What if not in TLB Option 1: Hardware checks page table and loads new Page Table Entry into TLB Option 2: Hardware traps to OS, up to OS to decide what to do MIPS follows Option 2: Hardware knows nothing about page table format
TLB Miss If the address is not in the TLB, MIPS traps to the operating system The operating system knows which program caused the TLB fault, page fault, and knows what the virtual address desired was requested 291 valid virtual physical
TLB Miss: If data is in Memory We simply add the entry to the TLB, evicting an old entry from the TLB 7321 291 valid virtual physical
What if data is on disk ? We load the page off the disk into a free block of memory, using a DMA transfer –Meantime we switch to some other process waiting to be run When the DMA is complete, we get an interrupt and update the process's page table –So when we switch back to the task, the desired data will be in memory
What if the memory is full ? We load the page off the disk into a least recently used block of memory, using a DMA transfer –Meantime we switch to some other process waiting to be run When the DMA is complete, we get an interrupt and update the process's page table –So when we switch back to the task, the desired data will be in memory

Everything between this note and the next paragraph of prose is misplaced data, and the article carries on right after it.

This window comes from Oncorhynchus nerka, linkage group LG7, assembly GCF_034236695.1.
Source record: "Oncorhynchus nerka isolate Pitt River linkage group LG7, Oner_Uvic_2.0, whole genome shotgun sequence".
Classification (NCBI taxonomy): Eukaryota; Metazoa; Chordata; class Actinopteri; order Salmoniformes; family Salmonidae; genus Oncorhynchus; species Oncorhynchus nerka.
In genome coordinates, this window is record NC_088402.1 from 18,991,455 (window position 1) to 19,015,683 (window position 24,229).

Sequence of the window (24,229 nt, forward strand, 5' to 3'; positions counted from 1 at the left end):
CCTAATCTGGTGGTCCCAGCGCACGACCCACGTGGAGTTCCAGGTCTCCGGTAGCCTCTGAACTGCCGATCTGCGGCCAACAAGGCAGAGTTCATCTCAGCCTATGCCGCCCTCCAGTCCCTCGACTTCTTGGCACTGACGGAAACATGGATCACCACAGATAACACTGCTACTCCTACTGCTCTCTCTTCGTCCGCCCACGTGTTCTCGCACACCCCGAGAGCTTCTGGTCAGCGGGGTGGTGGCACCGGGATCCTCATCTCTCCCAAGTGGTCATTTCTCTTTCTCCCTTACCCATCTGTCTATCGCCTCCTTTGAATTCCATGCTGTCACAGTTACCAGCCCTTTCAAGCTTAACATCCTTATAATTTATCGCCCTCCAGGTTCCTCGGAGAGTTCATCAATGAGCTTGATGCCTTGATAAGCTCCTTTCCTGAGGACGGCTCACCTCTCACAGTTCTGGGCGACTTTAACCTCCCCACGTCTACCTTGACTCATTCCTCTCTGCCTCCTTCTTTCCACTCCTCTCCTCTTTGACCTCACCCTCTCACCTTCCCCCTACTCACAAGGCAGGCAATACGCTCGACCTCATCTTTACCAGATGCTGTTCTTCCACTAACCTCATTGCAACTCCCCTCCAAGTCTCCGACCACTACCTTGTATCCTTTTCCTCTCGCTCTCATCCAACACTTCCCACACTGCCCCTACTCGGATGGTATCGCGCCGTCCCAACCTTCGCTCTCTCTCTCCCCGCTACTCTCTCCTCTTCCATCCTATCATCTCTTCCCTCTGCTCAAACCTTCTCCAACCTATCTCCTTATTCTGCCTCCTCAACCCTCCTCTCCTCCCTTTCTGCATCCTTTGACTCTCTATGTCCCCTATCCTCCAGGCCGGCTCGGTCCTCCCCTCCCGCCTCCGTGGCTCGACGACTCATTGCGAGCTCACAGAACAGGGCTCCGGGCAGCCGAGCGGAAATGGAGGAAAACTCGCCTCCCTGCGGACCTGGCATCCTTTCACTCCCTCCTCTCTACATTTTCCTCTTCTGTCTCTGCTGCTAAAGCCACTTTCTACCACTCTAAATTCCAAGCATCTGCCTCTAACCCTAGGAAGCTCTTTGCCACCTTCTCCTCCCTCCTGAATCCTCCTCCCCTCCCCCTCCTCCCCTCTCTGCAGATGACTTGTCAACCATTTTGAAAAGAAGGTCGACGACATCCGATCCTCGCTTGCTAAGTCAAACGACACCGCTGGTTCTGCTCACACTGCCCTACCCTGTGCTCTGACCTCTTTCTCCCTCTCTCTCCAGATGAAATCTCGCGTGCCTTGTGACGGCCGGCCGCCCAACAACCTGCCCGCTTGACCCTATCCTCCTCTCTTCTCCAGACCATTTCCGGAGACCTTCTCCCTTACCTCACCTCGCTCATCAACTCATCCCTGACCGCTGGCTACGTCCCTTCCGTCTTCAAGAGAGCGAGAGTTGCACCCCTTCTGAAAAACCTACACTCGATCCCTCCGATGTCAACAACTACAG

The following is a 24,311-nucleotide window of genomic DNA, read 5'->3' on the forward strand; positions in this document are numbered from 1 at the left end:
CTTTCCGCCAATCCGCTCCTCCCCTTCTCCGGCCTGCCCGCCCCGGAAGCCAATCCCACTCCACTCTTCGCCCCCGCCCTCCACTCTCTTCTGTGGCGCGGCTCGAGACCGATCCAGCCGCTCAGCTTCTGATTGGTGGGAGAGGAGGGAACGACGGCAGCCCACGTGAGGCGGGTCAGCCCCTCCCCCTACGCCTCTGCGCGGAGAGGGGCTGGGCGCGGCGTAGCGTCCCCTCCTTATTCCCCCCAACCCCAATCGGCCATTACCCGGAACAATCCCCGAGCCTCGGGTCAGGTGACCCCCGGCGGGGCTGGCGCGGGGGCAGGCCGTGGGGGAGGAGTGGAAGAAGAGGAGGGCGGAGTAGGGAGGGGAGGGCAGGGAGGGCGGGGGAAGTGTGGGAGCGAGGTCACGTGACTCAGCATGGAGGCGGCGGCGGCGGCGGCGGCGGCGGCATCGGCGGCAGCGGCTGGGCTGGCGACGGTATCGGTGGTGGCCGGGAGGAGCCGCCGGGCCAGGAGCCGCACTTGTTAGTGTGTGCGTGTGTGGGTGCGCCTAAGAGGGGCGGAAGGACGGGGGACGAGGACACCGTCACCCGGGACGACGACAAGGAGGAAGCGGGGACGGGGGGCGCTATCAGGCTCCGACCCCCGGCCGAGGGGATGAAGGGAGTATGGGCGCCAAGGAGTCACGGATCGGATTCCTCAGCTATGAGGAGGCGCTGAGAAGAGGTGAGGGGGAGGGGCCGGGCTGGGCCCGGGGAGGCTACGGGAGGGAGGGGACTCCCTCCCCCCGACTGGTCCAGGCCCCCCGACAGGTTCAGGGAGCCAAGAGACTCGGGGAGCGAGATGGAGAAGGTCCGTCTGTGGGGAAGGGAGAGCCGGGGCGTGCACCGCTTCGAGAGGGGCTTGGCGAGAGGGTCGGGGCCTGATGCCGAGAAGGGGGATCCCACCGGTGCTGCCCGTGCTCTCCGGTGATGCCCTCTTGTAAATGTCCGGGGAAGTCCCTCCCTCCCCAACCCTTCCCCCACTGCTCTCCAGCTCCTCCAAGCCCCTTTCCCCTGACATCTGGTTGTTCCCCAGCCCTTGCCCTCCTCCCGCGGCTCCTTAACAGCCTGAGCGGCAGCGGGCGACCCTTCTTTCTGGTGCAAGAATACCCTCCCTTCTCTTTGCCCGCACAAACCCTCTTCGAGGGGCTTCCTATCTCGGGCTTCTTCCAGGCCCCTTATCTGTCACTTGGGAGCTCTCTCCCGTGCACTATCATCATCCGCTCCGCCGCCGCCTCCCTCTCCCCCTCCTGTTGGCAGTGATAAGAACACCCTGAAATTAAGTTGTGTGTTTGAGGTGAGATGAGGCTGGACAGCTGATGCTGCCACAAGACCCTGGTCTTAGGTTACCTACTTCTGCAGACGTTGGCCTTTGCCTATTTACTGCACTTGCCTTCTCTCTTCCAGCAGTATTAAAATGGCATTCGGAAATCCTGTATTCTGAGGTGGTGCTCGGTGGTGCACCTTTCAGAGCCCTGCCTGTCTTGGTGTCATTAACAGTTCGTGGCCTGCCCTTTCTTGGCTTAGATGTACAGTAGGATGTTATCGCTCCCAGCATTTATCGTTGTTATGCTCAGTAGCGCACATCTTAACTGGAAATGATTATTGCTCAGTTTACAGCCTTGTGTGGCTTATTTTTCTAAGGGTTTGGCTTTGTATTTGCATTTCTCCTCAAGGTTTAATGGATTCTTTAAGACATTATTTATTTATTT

Virtual Memory Problem # 2 Page Table too big! –4GB Virtual Memory ÷ 4 KB page ~ 1 million Page Table Entries 4 MB just for Page Table for 1 process, 25 processes 100 MB for Page Tables! Variety of solutions to tradeoff memory size of mapping function for slower when miss TLB –Make TLB large enough, highly associative so rarely miss on address translation
Summary Apply Principle of Locality Recursively Reduce Miss Penalty? add a (L2) cache Manage memory to disk? Treat as cache –Included protection as bonus, now critical –Use Page Table of mappings vs. tag/data in cache Virtual memory to Physical Memory Translation too slow? –Add a cache of Virtual to Physical Address Translations, called a TLB
Summary Virtual Memory allows protected sharing of memory between processes with less swapping to disk, less fragmentation than always swap or base/bound Spatial Locality means Working Set of Pages is all that must be in memory for process to run fairly well TLB to reduce performance cost of VM Need more compact representation to reduce memory size cost of simple 1-level page table (especially 32- 64-bit address)